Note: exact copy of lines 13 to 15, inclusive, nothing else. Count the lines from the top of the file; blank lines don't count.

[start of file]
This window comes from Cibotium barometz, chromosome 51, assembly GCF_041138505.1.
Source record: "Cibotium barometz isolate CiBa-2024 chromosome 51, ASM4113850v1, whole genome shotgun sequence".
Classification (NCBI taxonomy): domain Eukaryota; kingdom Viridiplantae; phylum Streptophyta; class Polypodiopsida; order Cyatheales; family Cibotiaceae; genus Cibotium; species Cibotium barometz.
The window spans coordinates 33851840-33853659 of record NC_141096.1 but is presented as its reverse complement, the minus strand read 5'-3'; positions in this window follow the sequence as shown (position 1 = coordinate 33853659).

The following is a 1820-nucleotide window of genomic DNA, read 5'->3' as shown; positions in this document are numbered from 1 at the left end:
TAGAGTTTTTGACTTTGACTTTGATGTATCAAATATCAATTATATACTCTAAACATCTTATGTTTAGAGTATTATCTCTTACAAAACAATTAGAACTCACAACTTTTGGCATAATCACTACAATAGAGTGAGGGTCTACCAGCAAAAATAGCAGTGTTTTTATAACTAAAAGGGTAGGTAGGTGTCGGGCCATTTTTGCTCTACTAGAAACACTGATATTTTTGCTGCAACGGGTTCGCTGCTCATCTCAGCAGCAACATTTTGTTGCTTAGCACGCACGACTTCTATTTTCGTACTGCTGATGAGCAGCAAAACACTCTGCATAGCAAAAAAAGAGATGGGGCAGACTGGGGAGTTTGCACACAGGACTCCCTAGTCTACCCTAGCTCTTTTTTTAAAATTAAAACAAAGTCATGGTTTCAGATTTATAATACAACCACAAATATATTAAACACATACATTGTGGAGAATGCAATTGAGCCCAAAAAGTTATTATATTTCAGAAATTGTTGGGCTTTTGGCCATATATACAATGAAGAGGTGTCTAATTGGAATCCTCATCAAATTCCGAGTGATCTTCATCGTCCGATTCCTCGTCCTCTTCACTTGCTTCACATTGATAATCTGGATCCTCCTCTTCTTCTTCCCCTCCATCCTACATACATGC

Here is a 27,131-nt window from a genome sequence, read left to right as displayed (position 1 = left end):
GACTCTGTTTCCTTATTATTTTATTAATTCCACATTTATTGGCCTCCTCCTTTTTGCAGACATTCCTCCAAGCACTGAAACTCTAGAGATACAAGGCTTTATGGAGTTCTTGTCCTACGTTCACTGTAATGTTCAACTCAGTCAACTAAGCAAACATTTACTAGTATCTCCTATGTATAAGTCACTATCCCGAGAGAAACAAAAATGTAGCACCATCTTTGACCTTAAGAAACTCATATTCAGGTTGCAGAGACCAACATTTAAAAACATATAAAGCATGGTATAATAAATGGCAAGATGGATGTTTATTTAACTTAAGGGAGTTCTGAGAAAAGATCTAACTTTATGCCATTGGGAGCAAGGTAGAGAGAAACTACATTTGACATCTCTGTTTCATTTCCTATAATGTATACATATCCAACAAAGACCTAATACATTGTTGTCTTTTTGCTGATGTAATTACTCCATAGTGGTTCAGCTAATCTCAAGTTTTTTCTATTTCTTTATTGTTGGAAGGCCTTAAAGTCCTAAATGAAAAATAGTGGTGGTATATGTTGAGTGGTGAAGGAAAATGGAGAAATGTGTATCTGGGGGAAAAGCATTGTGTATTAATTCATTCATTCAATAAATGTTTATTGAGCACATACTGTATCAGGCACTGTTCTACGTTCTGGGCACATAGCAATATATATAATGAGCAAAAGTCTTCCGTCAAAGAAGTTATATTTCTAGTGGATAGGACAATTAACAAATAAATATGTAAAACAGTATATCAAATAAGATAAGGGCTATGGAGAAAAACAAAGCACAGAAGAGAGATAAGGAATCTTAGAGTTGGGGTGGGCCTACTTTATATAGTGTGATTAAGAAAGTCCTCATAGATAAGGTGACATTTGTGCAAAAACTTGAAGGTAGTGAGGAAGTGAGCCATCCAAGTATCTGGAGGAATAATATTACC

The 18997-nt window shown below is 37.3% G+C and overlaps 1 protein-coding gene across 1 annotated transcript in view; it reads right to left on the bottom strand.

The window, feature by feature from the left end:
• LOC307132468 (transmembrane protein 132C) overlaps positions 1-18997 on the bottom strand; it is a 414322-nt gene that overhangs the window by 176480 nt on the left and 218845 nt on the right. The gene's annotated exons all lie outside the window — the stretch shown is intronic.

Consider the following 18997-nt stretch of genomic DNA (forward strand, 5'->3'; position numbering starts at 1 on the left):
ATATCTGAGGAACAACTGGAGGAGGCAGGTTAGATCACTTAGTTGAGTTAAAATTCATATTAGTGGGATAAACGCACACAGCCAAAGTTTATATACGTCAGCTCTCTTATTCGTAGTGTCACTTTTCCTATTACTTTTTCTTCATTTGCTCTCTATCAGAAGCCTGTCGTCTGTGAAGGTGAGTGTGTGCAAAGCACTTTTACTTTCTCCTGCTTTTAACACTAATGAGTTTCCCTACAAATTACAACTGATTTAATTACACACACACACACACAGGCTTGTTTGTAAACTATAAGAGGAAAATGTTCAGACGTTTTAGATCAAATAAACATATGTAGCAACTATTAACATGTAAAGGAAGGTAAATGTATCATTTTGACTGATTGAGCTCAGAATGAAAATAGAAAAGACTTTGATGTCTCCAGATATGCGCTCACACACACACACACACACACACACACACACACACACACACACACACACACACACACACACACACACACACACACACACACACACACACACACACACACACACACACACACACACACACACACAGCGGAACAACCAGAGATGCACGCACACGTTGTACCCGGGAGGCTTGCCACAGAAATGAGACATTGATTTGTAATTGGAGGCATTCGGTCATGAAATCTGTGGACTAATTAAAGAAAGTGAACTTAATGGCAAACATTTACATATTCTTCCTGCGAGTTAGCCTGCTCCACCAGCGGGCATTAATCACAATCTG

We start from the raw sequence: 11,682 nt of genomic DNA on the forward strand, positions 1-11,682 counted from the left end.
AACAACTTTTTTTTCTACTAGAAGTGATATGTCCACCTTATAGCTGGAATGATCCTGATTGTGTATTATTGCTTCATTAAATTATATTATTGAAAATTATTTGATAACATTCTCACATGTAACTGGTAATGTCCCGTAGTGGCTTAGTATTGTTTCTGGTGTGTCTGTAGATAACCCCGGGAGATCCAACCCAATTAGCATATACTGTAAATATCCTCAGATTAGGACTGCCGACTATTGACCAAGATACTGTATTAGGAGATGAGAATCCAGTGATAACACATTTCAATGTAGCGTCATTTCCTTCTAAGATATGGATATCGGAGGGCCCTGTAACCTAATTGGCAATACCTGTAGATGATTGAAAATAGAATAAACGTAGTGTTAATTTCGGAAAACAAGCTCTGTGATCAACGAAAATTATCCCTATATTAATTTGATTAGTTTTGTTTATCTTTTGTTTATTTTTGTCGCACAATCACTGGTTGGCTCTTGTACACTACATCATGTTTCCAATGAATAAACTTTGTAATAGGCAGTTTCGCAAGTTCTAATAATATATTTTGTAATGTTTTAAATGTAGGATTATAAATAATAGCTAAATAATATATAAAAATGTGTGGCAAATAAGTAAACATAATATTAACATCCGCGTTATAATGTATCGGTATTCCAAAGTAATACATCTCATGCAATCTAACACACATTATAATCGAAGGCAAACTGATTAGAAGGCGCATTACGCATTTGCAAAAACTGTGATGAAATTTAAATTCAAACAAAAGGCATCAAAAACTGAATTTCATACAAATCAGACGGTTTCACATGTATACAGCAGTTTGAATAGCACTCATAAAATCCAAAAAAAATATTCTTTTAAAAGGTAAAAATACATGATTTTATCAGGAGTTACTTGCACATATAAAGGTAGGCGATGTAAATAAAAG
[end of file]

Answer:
ATATCTGAGGAACAACTGGAGGAGGCAGGTTAGATCACTTAGTTGAGTTAAAATTCATATTAGTGGGATAAACGCACACAGCCAAAGTTTATATACGTCAGCTCTCTTATTCGTAGTGTCACTTTTCCTATTACTTTTTCTTCATTTGCTCTCTATCAGAAGCCTGTCGTCTGTGAAGGTGAGTGTGTGCAAAGCACTTTTACTTTCTCCTGCTTTTAACACTAATGAGTTTCCCTACAAATTACAACTGATTTAATTACACACACACACACACAGGCTTGTTTGTAAACTATAAGAGGAAAATGTTCAGACGTTTTAGATCAAATAAACATATGTAGCAACTATTAACATGTAAAGGAAGGTAAATGTATCATTTTGACTGATTGAGCTCAGAATGAAAATAGAAAAGACTTTGATGTCTCCAGATATGCGCTCACACACACACACACACACACACACACACACACACACACACACACACACACACACACACACACACACACACACACACACACACACACACACACACACACACACACACACACACACACACACACAGCGGAACAACCAGAGATGCACGCACACGTTGTACCCGGGAGGCTTGCCACAGAAATGAGACATTGATTTGTAATTGGAGGCATTCGGTCATGAAATCTGTGGACTAATTAAAGAAAGTGAACTTAATGGCAAACATTTACATATTCTTCCTGCGAGTTAGCCTGCTCCACCAGCGGGCATTAATCACAATCTG

We start from the raw sequence: 11,682 nt of genomic DNA on the forward strand, positions 1-11,682 counted from the left end.
AACAACTTTTTTTTCTACTAGAAGTGATATGTCCACCTTATAGCTGGAATGATCCTGATTGTGTATTATTGCTTCATTAAATTATATTATTGAAAATTATTTGATAACATTCTCACATGTAACTGGTAATGTCCCGTAGTGGCTTAGTATTGTTTCTGGTGTGTCTGTAGATAACCCCGGGAGATCCAACCCAATTAGCATATACTGTAAATATCCTCAGATTAGGACTGCCGACTATTGACCAAGATACTGTATTAGGAGATGAGAATCCAGTGATAACACATTTCAATGTAGCGTCATTTCCTTCTAAGATATGGATATCGGAGGGCCCTGTAACCTAATTGGCAATACCTGTAGATGATTGAAAATAGAATAAACGTAGTGTTAATTTCGGAAAACAAGCTCTGTGATCAACGAAAATTATCCCTATATTAATTTGATTAGTTTTGTTTATCTTTTGTTTATTTTTGTCGCACAATCACTGGTTGGCTCTTGTACACTACATCATGTTTCCAATGAATAAACTTTGTAATAGGCAGTTTCGCAAGTTCTAATAATATATTTTGTAATGTTTTAAATGTAGGATTATAAATAATAGCTAAATAATATATAAAAATGTGTGGCAAATAAGTAAACATAATATTAACATCCGCGTTATAATGTATCGGTATTCCAAAGTAATACATCTCATGCAATCTAACACACATTATAATCGAAGGCAAACTGATTAGAAGGCGCATTACGCATTTGCAAAAACTGTGATGAAATTTAAATTCAAACAAAAGGCATCAAAAACTGAATTTCATACAAATCAGACGGTTTCACATGTATACAGCAGTTTGAATAGCACTCATAAAATCCAAAAAAAATATTCTTTTAAAAGGTAAAAATACATGATTTTATCAGGAGTTACTTGCACATATAAAGGTAGGCGATGTAAATAAAAG